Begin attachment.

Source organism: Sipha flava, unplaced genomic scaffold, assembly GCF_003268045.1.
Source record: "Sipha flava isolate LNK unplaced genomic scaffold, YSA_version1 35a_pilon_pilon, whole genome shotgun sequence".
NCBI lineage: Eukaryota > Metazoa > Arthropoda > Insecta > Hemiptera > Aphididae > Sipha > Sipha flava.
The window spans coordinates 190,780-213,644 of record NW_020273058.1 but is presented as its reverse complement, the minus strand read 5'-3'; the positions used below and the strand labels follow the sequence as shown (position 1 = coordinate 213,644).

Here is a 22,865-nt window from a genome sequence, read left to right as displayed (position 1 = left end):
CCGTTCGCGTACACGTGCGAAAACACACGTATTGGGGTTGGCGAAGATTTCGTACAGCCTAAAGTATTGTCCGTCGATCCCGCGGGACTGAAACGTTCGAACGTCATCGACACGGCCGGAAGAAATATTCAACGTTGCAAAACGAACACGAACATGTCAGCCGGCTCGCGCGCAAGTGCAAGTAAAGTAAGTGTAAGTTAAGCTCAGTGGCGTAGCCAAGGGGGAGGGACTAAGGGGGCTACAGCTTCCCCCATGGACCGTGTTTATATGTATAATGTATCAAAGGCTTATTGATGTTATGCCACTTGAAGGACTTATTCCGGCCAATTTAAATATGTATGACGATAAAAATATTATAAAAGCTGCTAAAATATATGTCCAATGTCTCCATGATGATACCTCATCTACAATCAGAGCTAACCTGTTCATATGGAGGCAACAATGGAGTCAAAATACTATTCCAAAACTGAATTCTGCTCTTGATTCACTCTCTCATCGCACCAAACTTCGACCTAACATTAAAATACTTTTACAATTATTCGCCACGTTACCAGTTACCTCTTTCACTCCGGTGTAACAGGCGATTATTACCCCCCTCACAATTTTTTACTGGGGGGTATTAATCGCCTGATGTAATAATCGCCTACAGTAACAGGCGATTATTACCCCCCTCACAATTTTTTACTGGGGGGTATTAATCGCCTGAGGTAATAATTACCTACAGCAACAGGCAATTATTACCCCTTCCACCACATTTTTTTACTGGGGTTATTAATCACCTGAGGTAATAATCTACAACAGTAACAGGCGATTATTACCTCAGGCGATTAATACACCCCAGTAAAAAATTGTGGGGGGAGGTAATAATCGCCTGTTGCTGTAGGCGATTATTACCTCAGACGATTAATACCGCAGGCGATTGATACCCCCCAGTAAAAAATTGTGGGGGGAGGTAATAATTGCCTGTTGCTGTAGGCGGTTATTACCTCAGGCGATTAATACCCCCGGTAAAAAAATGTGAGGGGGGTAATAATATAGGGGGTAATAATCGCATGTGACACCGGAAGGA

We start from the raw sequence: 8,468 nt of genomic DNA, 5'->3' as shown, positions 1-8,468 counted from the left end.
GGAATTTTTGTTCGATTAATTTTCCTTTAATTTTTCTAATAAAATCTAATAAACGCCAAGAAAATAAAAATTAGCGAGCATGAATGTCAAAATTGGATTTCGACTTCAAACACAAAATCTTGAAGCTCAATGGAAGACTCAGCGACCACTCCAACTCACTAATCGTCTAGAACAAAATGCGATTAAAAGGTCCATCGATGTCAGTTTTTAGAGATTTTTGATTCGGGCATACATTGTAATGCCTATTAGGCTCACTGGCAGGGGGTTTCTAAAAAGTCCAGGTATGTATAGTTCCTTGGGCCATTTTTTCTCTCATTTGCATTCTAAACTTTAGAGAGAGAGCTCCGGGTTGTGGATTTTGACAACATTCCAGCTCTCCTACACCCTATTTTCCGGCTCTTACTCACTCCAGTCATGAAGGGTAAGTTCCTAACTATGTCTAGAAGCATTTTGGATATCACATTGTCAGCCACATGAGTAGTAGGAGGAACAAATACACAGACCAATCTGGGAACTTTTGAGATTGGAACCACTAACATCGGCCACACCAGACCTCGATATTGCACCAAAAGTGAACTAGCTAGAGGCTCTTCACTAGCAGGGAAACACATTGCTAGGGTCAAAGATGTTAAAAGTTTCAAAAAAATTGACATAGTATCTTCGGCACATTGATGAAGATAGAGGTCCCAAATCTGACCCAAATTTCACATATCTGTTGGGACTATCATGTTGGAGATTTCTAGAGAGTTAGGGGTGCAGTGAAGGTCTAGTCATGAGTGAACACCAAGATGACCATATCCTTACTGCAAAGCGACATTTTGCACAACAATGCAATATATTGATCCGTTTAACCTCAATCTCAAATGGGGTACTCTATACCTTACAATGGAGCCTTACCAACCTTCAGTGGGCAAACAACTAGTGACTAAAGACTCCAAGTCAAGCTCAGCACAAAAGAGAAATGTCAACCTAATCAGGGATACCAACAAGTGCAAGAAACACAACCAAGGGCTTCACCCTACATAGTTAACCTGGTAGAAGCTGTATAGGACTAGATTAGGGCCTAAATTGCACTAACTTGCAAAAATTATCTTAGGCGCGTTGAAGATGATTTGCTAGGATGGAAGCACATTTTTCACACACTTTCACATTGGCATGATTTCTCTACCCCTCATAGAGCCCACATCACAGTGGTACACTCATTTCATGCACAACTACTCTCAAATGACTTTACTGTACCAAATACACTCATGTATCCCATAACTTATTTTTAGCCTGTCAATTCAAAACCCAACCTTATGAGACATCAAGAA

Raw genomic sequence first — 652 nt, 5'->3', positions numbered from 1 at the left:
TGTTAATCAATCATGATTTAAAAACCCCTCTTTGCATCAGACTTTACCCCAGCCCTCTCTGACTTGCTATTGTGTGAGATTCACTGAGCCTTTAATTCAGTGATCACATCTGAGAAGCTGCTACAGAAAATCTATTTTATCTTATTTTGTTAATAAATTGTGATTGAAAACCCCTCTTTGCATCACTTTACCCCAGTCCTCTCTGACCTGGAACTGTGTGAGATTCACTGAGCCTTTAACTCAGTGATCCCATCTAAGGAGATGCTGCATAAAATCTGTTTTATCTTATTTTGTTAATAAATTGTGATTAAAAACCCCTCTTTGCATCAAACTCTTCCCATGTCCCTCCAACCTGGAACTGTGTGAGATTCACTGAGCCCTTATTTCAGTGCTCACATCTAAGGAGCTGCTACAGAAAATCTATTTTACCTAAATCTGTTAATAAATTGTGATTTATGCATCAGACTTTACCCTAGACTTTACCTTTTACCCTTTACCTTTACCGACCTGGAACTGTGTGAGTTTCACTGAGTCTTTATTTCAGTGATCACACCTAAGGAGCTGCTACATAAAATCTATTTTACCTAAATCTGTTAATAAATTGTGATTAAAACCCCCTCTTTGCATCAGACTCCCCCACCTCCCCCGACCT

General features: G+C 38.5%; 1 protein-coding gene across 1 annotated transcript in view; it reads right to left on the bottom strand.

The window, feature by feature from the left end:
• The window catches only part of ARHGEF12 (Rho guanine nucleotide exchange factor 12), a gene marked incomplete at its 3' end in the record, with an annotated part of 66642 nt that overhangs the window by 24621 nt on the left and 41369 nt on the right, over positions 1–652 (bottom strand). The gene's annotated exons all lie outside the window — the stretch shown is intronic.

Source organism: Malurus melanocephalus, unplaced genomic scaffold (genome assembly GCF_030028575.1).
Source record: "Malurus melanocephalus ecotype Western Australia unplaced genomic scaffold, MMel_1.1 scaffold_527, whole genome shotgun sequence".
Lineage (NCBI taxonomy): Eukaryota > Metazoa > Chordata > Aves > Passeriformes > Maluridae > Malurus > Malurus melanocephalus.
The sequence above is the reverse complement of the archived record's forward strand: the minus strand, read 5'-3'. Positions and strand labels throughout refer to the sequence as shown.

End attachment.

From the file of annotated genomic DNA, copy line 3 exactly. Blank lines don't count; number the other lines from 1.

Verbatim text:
NCBI lineage: Eukaryota > Metazoa > Arthropoda > Insecta > Hemiptera > Aphididae > Sipha > Sipha flava.